Toyota is World’s Largest Automaker 2022, and a few battery devotees still won’t believe it.

As predicted by Dailykanban as early as May last year, Toyota Group is world’s largest automaker for the year 2022, and it is a repeat succeeder. Toyota topped the leaderboard in 2021. Toyota was world’s largest in sales in 2020.  Toyota was edged-out by formerly vibrant Volkswagen in 2019 by only 250,000 units. Consistency and continuity, that’s Toyota. Despite COVID, chip shortages, and shooting wars, Toyota Group sold 10,483,024 units around the world in 2022, coming in only a smidgen below the sales in the prior year.

Also consistently and continuously, many alleged auto experts have been forecasting Toyota’s impending doom for as long as Toyota led the industry, simply because it hasn’t hopped on the battery-driven bandwagon. Volkswagen has, and it ended the year 2.2 million units behind Toyota. Volkswagen also ended the year with a new CEO, because the old one, a declared friend of batteries, and a fan of Tesla’s Elon Musk, was fired.

Toyota’s ichiban battery skeptic, Akio Toyoda, stepped aside last week to take the less demanding Chairman post. He’s been under a lot of pressure to join the global battery stampede. Toyota announced in 2017 that it is serious about batteries, and it said it again in 2019, and by the end of 2021, Toyota, the company that would never ever “comment of future vehicles,” put 18 allegedly future battery-electric vehicles in front of the cameras of hordes of reporters, and it announced that it will have 30 battery-electric models by 2030. However, as in the years before, there was little follow-through. Usually well-informed Tokyo rumor has it that Akio Toyoda was urged by his board to demonstrate some passion for BEVs, and as a result, Toyota’s studios across the globe were raided for design studies, and whatever was scrounged-up was put on stage at Tokyo’s Megaweb for the December 2021 event. It was mostly for naught, the hoped-for boost to Toyota’s fading green creds didn’t happen. Which was just as well. 10,483,024 units sold by Toyota in 2022  show that the company’s customers don’t miss BEVs a lot. A good chunk of the 10,483,024 units are hybrid and plug-in hybrids, which currently do more for the environment than BEVs charged with fossil fuel electricity. Toyota, the prototypical legacy automaker, again is the world’s largest, while Tesla, the prototypical champion of batteries, had to resort to fire sales to move the metal.

In the number two position, a whopping 2.2 million units behind Toyota, is Volkswagen with worldwide group sales 7% below the year before. Earlier in the year, VW’s performance was much more alarming.  Under Volkswagen’s new CEO Oliver Blume, a few grand plans for future BEVs were shelved, and sales picked up. All of which goes against the widespread conviction that BEVs will take over the world, and that legacy automakers are just about dead.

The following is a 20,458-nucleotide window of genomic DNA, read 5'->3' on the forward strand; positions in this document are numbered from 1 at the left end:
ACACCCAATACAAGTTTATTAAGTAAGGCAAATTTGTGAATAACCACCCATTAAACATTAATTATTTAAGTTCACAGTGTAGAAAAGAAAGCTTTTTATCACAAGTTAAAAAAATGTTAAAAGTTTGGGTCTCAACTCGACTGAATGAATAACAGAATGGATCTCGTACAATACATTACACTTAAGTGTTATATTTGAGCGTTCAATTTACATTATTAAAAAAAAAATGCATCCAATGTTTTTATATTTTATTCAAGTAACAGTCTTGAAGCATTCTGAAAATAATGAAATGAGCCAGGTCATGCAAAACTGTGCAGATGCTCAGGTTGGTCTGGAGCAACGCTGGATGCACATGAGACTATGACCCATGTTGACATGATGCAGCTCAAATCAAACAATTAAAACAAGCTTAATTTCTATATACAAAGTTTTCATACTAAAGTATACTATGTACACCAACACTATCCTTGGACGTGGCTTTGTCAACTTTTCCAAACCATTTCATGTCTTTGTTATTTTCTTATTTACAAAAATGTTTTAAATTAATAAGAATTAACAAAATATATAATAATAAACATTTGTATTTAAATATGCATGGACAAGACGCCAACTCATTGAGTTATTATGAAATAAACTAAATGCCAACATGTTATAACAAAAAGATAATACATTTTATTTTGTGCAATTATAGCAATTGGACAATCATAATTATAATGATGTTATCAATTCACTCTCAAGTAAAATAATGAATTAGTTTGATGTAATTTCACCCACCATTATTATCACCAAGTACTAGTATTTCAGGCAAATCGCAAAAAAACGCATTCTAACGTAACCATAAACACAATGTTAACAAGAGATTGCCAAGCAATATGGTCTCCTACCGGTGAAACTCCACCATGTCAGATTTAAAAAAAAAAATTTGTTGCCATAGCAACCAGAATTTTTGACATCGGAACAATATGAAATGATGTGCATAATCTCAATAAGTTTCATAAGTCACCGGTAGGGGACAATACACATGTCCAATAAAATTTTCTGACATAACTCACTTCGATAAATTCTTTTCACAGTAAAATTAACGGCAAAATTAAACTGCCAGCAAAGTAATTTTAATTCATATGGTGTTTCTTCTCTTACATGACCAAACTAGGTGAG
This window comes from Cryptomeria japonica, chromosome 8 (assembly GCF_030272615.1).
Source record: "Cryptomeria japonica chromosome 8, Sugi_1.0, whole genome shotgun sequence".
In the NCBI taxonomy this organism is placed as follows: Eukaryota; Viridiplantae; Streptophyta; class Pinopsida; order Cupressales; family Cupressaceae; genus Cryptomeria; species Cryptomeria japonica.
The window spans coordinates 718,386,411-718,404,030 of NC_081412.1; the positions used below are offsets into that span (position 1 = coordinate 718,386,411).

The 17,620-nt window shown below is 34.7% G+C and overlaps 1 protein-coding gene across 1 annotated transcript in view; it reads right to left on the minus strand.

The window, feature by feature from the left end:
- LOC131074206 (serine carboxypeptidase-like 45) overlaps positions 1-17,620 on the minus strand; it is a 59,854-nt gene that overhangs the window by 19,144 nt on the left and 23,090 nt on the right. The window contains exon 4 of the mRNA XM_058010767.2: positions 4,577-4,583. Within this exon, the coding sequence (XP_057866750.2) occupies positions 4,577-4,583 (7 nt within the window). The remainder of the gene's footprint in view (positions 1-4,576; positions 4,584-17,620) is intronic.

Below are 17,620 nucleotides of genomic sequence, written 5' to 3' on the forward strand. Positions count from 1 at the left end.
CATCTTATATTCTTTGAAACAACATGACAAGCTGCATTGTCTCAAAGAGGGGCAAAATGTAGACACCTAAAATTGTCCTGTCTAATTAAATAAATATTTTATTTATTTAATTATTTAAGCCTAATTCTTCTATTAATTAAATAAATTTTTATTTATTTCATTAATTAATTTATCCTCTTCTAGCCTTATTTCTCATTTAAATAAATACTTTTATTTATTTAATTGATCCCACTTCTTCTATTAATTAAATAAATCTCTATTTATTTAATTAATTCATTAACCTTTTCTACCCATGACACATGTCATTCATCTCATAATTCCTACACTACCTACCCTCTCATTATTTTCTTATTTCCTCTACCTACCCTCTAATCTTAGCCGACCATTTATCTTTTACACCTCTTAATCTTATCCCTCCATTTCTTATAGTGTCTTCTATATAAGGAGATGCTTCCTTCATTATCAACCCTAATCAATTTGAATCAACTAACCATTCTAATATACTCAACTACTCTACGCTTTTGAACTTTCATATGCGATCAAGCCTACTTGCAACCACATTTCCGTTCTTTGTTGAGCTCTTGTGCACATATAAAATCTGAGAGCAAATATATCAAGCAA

In the number three position is South Korea’s Hyundai Group, an automaker that has made many correct decisions, and who was rewarded with growth where others racked-up losses. In the new year, the Hyundai Group plans to increase its global sales by nearly 10% to 7.5 million units. If Volkswagen won’t put down the pedal, Hyundai could beat it in 2024.

Finally, we are able to say good riddance (as far as the leaderboard goes) to the fraught and frazzled Renault-Nissan-Mitsubishi Alliance. Dailykanban will start tracking them again once they are past Hyundai. Any bets on when? The presumptive Alliance ended the year down 19.5%, with some 6.3 million units delivered. The companies also announced today what amounts to a separation in stages, with 15% cross-holdings between Nissan and Renault.

And now for the usual disclaimer:  Daily Kanban ranks world’s largest automakers by sales, as reported by the automaker. We used to determine the largest automaker in the world by looking at production, because this was how the global automaker umbrella association OICA had done it in the past. OICA seems to have thrown-in the towel, and you no longer will find any recent auto manufacturer rankings on the previously authoritative OICA website, neither by production, nor by sales. Reliable production data are harder and harder to come by, forcing us to switch to sales/delivery data published by automakers. Be aware that “deliveries” can be a rather elastic term. Deliveries can be sales to end users, or cars dumped on dealer lots, or cars “delivered” to sales organizations, or combinations thereof. Mitsubishi Motors does not disclose global sales, global production is used as a proxy.

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